# [SciPy-user] Efficient way of finding the parent element of apoint in an unstructured triangular

Dharhas Pothina Dharhas.Pothina@twdb.state.tx...
Fri Dec 5 10:40:28 CST 2008

```Hi Robert,

Ok so if I understood you correctly what I would be doing is using the nearest neighbour algorithm to find the closest node to the point and then loop through the 5 or 6 elements that have that node as a vertex and check which whether the point is inside for each of those elements.

>From the sound of it as long as the ANN search is fairly efficient I might be able to speed the process up quite a bit.

I'll probably try your second reference, I'm not too keen on installing the SVN version.

thanks,

- dharhas

>>> Robert Cimrman <cimrman3@ntc.zcu.cz> 12/5/2008 4:09 AM >>>
Hi Dharhas,

Dharhas Pothina wrote:
> Hi,
>
> I have an unstructured triangular mesh. ie a list of nodal locations
> and a list of element connectivity.
>
> node #,x,y
> 1 10.0 10.0
> 2 10.0 12.0
> ...
>
> element #, node1 ,node2 ,node3
> 1 4 3 5
> 2 1 3 7
> 3 2 9 6
> ...
>
> where node1, node2 and node3 are the nodes that make each triangle
> element.
>
> Given a set of x,y points I need to create a list of parent elements.
> ie for each point I need to find the triangle that contains it.
>
> Presently for each point I cycle through the list of elements and for
> each element calculate whether the point is inside or outside the
> triangle by checking if the sum areas of the triangle formed by the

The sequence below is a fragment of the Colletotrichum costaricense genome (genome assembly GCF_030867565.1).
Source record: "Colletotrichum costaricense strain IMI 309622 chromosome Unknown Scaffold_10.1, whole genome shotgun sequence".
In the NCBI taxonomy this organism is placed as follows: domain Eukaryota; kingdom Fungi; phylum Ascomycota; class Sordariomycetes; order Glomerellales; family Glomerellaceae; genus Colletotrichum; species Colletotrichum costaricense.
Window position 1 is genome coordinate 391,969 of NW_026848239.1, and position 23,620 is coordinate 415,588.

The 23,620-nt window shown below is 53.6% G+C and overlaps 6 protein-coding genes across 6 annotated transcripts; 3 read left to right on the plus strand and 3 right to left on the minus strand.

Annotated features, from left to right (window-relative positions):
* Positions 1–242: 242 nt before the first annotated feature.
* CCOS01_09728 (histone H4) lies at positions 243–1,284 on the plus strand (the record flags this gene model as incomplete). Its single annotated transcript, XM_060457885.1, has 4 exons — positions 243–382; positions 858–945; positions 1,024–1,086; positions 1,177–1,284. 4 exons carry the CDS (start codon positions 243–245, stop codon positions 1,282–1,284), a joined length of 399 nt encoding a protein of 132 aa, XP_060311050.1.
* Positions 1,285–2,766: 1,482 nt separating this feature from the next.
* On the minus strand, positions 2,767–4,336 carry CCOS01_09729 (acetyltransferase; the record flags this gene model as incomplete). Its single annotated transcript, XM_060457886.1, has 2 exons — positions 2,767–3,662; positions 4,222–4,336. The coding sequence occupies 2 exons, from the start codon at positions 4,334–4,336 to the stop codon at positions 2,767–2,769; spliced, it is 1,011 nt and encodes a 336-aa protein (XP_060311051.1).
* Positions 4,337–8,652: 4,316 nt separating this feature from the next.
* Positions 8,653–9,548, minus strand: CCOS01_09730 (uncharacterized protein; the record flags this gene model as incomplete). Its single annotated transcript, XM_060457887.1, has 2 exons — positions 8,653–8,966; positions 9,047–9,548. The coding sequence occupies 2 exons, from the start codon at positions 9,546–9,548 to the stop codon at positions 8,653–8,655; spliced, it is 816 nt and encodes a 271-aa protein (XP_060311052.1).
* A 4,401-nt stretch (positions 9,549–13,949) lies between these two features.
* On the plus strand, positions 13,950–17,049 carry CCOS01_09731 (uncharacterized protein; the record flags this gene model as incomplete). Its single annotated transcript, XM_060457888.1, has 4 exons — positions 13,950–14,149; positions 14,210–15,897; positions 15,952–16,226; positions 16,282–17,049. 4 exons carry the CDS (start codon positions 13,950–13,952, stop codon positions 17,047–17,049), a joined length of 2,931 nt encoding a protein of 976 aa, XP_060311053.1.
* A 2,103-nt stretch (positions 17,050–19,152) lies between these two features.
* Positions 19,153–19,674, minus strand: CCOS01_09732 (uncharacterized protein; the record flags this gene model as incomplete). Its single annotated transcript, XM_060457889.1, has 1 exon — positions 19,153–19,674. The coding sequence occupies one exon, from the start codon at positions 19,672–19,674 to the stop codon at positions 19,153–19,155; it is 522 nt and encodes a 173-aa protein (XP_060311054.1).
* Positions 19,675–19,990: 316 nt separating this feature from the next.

> point and the each node is the same as the area of the element.
>
> This works but is inefficient because I'm cycling through the entire
> list of elements for each point and calculating the areas each time.
> Do any of you know of a more efficient way to do this?

You could create an inverted connectivity - like you have the list of
elements which point to the nodes, you would have, for each node, a list
of elements the node is contained in.

something like (not tested, slow, just to get the idea):

iconn = [[] for ii in xrange( nodes.shape[0] )]
for iel, row in enumerate( elements ):
for node in row[1:]:
iconn[node].append( iel )

Then you would have a problem for finding the nearest neighbours in two
sets of points, for which several algorithms exist (see e.g. [1], [2]).
After machting the points just look to the iconn and choose one of the
elements.

cheers,
r.

[1] scipy.spatial.KDTree (in SVN version, added recently by Anne M.
Archibald)
[2] http://www.cs.umd.edu/~mount/ANN/

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